Plant Industrial Architect, Airbus UK
Mehsaan Mohiuddin is constantly learning new skills in the fast-moving manufacturing industry, which offers a wide range of career opportunities and progression paths.
As a child, Mehsaan Mohiuddin was more interested in taking his toys apart to see how they worked, rather than playing with them. It was the first clue that he was on course for a career as a manufacturing engineer. “I was naturally curious to see how things fitted together,” he says. “Plus, in high school, I had an aptitude for maths and physics. If you combine that with my fascination for aircraft, I suppose it was obvious what route I would take.”
Learning a range of skills in manufacturing
At university, Mohiuddin studied aeronautical engineering and joined aerospace corporation Airbus as an intern in the A400M Wing Assembly Plant. “The A400M is the aircraft that Tom Cruise clings to in Mission Impossible: Rogue Nation,” he laughs. “That year was a dream come true and sparked my interest in manufacturing.”
After graduating, Mohiuddin returned to Airbus via its Graduate Programme and undertook rotational placements in the engineering and business management departments within the company and customer airlines.
“That was fantastic because it allowed me to understand different parts of the aircraft product cycle, all the way from conception through to customer delivery,” says Mohiuddin, who now works as an Industrial Architect at the company’s Broughton site in North Wales.
Manufacturing needs people with the right technical
abilities, including hands-on assembly skills.
Technical abilities and soft skills needed in manufacturing
Manufacturing needs people with the right technical abilities, including hands-on assembly skills. Mohiuddin says he is currently studying a part-time MSc in aerospace manufacturing, sponsored by the company. He is constantly learning new things to expand his skills and development in manufacturing.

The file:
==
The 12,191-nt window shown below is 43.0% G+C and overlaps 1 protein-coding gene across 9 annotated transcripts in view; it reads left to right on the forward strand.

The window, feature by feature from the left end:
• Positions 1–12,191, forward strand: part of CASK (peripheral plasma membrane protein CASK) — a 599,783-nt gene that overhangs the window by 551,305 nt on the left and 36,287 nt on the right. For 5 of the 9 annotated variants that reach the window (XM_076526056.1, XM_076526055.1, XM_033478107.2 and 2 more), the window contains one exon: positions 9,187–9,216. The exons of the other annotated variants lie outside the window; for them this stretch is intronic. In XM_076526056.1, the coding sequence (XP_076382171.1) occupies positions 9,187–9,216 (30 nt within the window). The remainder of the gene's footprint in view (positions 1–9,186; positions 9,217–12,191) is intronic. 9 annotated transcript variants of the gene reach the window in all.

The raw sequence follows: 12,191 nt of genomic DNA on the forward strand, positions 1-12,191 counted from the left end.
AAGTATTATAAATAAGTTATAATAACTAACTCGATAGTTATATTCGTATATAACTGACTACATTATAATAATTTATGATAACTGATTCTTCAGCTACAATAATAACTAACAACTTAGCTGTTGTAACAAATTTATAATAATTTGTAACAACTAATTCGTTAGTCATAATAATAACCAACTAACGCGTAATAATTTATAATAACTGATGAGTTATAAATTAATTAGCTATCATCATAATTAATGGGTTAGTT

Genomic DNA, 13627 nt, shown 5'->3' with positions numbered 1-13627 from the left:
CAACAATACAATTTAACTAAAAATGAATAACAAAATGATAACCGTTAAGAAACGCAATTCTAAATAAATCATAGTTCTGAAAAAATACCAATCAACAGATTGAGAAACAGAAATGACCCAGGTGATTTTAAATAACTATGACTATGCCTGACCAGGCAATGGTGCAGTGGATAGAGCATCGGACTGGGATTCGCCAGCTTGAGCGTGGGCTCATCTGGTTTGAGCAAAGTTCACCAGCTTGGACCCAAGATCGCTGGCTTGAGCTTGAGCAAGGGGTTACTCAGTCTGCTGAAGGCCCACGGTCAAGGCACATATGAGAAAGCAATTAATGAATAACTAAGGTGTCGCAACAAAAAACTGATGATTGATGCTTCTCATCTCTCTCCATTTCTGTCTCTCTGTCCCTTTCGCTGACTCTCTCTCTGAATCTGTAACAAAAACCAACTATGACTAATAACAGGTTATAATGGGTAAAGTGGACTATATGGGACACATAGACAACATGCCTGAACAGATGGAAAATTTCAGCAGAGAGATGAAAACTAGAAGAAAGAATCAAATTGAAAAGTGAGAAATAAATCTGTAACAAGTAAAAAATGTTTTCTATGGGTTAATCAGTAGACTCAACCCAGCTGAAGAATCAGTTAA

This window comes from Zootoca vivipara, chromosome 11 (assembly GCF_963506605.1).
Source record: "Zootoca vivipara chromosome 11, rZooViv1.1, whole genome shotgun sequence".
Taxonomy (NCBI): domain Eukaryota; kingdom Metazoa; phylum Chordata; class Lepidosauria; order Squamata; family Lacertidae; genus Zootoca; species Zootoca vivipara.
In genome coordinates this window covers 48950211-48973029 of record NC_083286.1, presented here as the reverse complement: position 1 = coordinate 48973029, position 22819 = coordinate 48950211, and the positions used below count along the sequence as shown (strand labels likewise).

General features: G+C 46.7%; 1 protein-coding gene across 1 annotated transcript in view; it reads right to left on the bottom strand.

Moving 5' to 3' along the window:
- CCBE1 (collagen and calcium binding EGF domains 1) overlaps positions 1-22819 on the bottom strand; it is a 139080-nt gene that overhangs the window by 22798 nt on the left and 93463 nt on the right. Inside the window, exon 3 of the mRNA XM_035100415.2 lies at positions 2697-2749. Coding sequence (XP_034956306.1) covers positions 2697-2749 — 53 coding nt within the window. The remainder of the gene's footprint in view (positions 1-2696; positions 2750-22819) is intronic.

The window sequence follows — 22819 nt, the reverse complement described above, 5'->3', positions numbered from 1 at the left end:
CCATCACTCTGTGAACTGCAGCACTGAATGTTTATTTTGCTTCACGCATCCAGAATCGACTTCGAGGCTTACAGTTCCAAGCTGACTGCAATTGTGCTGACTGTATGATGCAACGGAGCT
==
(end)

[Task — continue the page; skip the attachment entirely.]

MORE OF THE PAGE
“You need to learn new skills as this is a fast-moving industry,” he says. “Within manufacturing, there are different support functions that I work with every day including logistics, safety and operational teams. So, soft skills — teamwork, collaboration, stakeholder management and communication skills — are as important as technical ones.”
It’s a fascinating time for the sector, with advances such as AI, robotics, additive layer manufacturing (3D printing), and IIoT (Industrial Internet of Things) — plus an increased focus on sustainability — revolutionising the manufacturing world. Now, the industry needs to entice more people to join it.
“There are different initiatives, from virtual work experience to outreach events in schools, that anyone with an interest in STEM can take advantage of,” says Mohiuddin. “There are plenty of career paths to explore, including managerial, technical and procurement. You just need to work out where your interest lies, so reach out, speak to people working in the sector and make the most of the opportunities on offer.”